In the age of electronic communication, Hallmark is bringing greeting cards — the old-fashioned paper kind, handwriting and all — to its customers’ phones.
On Monday, the Kansas City-based company announced the launch of its new service, Sign & Send, which will allow people to sign cards in their own handwriting and mail them from their phone or other devices.
“We have had over the years a lot of different consumers, especially young consumers, say things around, ‘Gosh, it’s hard to have stamps on hand,’ or, ‘It’s hard to do all the steps in the process, but (people) love it when they get a card from me,’” said Lindsey Roy, Hallmark’s chief marketing officer. “... We were trying to give all the amazing benefits of sending and receiving cards but in a much easier fashion.”
Sign & Send is meant to be more than an e-card service. The sender can write their message and signature on a blank piece of paper, snap a photo and upload it to the Hallmark website, where the company prints the handwritten message onto the card of their choice. Hallmark then sends a physical card to the recipient’s address.
The Sign & Send cards cost the same as those in the store, and Hallmark will cover the postal fee. To get customers started, the company is also offering the first card free.
“Our goal is to really make it easy to connect with (people’s) loved ones,” Roy said. “Our hope is that we’ll be selling lots and lots of cards and be putting millions of connections into the world and helping people follow through on their good intentions.”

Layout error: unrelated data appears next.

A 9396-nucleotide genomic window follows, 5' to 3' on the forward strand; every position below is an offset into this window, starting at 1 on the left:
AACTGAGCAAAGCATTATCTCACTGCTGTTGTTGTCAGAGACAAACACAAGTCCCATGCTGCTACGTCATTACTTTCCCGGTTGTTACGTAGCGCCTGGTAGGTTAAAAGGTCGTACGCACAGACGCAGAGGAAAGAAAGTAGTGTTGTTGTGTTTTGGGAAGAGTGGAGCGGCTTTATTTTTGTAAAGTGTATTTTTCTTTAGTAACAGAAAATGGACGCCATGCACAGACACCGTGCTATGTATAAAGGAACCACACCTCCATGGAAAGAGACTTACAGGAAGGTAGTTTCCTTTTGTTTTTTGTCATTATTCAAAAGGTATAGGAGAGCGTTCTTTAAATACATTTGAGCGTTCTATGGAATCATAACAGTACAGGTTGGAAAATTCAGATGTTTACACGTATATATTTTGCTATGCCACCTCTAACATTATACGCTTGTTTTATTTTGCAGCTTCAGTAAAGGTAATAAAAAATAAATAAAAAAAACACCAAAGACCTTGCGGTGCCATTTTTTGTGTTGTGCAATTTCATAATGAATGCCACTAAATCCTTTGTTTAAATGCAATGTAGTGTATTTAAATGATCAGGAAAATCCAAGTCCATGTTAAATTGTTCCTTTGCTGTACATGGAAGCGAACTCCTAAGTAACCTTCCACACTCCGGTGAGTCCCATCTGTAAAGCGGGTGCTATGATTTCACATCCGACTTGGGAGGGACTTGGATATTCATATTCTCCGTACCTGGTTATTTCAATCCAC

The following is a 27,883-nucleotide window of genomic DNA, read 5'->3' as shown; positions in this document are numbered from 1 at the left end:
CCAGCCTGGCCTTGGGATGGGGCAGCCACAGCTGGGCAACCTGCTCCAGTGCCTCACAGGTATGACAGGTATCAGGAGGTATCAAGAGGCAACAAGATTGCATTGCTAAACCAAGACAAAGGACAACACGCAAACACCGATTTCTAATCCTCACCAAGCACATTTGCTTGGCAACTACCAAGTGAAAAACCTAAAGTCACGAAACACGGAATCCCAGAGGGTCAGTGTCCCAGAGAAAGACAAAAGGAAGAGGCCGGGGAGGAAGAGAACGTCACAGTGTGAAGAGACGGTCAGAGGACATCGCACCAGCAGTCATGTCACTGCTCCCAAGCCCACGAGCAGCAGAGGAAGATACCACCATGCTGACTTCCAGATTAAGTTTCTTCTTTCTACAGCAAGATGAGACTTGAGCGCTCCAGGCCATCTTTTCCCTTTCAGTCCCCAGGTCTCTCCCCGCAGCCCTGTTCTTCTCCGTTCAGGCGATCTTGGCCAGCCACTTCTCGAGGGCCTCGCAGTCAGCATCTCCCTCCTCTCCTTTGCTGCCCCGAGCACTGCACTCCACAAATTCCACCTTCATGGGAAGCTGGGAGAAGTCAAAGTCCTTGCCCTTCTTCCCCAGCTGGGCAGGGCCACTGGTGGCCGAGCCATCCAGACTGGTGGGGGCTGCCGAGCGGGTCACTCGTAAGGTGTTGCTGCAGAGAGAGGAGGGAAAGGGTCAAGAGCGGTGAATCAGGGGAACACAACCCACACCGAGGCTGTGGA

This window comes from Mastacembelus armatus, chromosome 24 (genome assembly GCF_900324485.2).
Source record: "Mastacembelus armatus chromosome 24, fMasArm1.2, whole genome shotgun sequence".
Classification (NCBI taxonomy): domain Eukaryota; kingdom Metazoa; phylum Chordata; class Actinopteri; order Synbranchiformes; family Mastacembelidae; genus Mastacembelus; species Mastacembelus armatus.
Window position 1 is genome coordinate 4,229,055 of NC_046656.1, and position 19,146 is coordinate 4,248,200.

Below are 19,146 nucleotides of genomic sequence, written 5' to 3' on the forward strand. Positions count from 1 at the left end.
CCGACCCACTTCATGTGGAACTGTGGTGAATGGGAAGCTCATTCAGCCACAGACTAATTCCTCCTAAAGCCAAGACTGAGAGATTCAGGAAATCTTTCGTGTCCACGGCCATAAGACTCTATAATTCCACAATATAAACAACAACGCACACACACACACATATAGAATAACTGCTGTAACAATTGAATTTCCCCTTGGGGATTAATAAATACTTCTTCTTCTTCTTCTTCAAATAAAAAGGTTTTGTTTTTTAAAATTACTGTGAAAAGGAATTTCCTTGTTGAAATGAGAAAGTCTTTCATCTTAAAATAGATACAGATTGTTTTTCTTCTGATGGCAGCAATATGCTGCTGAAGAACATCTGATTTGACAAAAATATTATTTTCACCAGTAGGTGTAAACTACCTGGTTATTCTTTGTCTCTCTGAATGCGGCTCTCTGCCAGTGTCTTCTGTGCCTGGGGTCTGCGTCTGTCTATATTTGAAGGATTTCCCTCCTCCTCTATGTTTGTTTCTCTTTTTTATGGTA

Like most industries, the greeting card business experienced change during the pandemic. The New York Times reported this month that greeting card companies’ revenue from sales of paper products in the United States declined by 13 percent last year, as many stores were closed for long periods, according to IBISWorld, an industry research company.
But revenue from e-cards and online orders of paper cards increased by 23.9 percent from 2019 to 2020, IBISWorld said in a report, the Times reported. People seeking to connect embraced e-cards, which largely lost their popularity since an earlier internet era.
Hallmark, in fact, discontinued its e-card business in April. A spokeswoman told the Times the move was made not because of declining interest, but as “part of an ongoing business transformation.”
Jack Daly, an industry research analyst at IBISWorld, told the Times that he expected the revived interest in e-cards to be temporary. But for some people, he said, there will always be something special about paper.